EMPORDA and surroundings


Albons Bellcaire d’Empordà Foixà Fontclara La Bisbal d’Empordà
Canapost Casavells Corçà Clots de Sant Julià Canet Cruïlles Marenyà Matajudaïca Monells Palau-Sator Parlavà Pals Peratallada La Pera Púbol Rupià Sant Iscle d’Empordà Sant Julià de Boada Sant Sadurní de l’Heura La Tallada d’Empordà Tor Ullastret Ultramort Verges Vulpellac

Agullana Castell Sant Ferran fortress Dali's Museum Figueres Maçanet de Cabrenys Lladó Llers L'Escala Les Escaules Peralada Pont de Molins Riumors Sant Miquel de Fluvià Sant Tomàs de Fluvià La Vajol Vilabertran Viladamat Vilanova de la Muga Ventalló

Besalú Porqueres Banyoles Cervià de Ter Le Boulou Maureilles Céret Saint-Genis-des-Fontaines


Costa Brava

Brand Costa Brava is 100 years old. The words were first mentioned in a 1908 article in the nationalist Catalan newspaper La Veu de Catalunya, a piece that is regarded as the birth certificate of the Gerona coast.

But while aristocrats and wealthy holidaymakers had been acquainted with the Côte d’Azur on the French Riviera since the end of the 18th century, it was not until a half a century after the 1908 article that the long stretch of Catalan shoreline began to come into its own as the original package holiday hotspot.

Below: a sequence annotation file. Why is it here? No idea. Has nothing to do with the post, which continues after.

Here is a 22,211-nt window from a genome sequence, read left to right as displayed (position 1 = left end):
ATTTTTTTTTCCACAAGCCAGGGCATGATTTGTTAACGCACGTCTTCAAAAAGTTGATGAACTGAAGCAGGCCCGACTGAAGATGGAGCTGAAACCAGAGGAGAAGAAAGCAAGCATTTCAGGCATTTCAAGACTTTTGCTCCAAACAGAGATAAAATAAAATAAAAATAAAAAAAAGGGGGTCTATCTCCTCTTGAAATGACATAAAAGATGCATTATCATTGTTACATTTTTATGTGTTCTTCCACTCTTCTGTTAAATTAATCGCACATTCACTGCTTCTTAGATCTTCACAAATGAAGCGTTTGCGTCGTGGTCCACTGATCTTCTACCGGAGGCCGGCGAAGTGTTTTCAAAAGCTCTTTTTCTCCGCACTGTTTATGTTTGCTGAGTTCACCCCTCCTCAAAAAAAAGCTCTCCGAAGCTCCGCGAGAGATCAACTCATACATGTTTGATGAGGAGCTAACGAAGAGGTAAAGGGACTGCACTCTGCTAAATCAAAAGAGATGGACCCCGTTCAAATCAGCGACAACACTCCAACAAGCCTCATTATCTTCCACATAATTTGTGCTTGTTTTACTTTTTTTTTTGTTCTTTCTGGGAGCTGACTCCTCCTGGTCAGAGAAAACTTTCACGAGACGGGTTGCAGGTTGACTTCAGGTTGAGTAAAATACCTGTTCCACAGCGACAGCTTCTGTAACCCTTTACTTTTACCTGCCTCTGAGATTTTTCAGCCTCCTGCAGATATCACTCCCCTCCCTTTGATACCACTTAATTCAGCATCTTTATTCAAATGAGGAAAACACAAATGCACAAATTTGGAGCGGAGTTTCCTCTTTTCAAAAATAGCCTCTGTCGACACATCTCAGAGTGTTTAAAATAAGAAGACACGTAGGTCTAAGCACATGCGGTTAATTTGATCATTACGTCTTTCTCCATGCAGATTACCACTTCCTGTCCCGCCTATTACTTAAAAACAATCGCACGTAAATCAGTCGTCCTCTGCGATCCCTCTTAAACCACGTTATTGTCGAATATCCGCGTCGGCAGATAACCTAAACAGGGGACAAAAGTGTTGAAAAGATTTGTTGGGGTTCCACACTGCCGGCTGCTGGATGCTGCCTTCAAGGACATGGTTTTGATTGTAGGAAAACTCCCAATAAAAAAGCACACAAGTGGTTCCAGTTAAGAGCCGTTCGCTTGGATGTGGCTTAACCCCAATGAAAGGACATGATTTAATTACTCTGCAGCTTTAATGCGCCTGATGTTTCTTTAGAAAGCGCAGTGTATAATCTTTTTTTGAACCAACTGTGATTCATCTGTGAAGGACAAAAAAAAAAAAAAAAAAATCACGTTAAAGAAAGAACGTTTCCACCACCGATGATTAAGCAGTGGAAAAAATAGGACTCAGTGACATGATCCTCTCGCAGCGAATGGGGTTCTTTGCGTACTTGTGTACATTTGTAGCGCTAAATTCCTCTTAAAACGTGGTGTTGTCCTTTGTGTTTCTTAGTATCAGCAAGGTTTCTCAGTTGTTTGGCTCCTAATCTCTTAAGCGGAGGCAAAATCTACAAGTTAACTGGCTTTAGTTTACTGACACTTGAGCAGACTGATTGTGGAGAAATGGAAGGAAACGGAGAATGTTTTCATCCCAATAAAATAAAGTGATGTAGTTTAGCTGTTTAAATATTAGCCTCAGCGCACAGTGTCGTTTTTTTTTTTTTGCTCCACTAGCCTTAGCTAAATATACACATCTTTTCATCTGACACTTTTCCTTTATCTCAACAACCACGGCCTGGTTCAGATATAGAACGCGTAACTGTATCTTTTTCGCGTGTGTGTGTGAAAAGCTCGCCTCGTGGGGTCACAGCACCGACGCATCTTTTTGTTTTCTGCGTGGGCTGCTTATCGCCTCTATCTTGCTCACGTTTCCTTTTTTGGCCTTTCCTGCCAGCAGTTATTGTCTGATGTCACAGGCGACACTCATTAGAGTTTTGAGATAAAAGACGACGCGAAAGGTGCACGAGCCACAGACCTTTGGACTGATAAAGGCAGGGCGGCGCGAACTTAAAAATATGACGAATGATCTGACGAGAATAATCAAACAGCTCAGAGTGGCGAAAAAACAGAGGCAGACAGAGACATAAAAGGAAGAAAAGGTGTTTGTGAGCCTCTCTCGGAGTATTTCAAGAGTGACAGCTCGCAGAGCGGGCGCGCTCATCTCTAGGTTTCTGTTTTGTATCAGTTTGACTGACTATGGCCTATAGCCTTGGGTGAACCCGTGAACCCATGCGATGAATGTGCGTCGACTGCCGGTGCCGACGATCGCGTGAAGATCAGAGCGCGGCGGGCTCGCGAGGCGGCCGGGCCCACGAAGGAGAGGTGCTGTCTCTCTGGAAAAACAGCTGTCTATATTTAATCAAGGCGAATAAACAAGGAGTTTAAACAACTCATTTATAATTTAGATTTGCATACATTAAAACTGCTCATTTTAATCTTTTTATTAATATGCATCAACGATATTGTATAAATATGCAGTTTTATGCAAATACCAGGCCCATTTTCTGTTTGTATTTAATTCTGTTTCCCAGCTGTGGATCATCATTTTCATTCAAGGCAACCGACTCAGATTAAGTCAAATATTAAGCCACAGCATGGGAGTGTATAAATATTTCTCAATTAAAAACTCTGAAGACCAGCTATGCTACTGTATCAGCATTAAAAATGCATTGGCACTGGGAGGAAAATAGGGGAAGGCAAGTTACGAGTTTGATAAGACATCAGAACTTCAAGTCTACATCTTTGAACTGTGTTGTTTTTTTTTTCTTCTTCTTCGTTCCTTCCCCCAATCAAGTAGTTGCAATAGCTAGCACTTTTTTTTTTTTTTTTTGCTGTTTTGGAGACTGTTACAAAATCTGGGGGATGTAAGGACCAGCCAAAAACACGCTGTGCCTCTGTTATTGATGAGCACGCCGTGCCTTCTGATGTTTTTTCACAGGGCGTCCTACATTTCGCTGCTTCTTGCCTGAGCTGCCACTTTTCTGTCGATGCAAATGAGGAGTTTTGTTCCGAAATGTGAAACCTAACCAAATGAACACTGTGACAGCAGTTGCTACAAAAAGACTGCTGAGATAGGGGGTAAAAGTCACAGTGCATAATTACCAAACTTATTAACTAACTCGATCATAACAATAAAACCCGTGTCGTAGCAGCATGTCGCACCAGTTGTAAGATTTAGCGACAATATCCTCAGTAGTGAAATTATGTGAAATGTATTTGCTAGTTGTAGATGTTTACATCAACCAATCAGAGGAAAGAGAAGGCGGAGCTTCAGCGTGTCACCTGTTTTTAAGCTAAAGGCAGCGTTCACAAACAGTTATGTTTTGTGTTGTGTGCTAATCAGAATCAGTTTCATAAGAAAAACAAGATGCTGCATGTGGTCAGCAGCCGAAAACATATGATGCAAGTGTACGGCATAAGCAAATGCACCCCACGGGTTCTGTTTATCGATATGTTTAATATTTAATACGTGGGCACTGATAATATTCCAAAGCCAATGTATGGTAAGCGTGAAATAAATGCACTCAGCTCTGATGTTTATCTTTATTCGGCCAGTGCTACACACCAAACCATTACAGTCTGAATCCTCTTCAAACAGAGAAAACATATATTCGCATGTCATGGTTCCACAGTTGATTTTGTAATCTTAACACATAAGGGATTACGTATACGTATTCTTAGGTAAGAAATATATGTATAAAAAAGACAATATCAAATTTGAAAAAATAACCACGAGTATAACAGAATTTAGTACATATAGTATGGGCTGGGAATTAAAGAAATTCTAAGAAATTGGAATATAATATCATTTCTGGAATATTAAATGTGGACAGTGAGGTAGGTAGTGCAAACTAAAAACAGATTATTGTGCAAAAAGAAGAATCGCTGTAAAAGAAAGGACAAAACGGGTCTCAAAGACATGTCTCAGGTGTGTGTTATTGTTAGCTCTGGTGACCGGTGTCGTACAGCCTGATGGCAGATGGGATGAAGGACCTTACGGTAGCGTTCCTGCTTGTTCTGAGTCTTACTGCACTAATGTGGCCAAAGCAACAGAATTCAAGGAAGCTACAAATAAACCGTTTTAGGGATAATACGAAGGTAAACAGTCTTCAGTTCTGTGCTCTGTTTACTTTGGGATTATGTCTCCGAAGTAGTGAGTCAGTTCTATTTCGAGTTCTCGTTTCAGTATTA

Following the devastating effects of the Spanish Civil War, Spain began to emerge from its international isolation in the 1950s, and Franco’s government identified the Costa Brava as a potential holiday destination.

The first package tours landed in 1954 to a sprinkling of sleepy fishing villages, before the rapid development of high rise hotels made way for flocks of sun-starved German and British visitors, with tourism quickly taking over from fishing as the coastline’s main industry. In 1965 the Costa Brava, or wild coast, was officially baptised, replacing the rather less catchy Marina de l’Empordà or Marina de la Selva.

Although the famous beaches may be synonymous in British minds with sun, sea, sand and sangria, behind the brash characteristics of the Costa Brava brand lies a delicate natural heritage. Last year also marked the tenth anniversary of the Carta de Tossa, a charter signed by coastal towns to protect the region’s wildlife.

The coast is home to the tiny islets of Illes Medes, Spain’s first maritime nature reserve, with a plethora of aquatic flora and fish, while a wildfowl reserve on the marshlands at l’Empordà has so far resisted attempts at development, giving every reason to hope the Costa’s next century will see it flourish like the last.

Emily Ford
March 14, 2009
The Times

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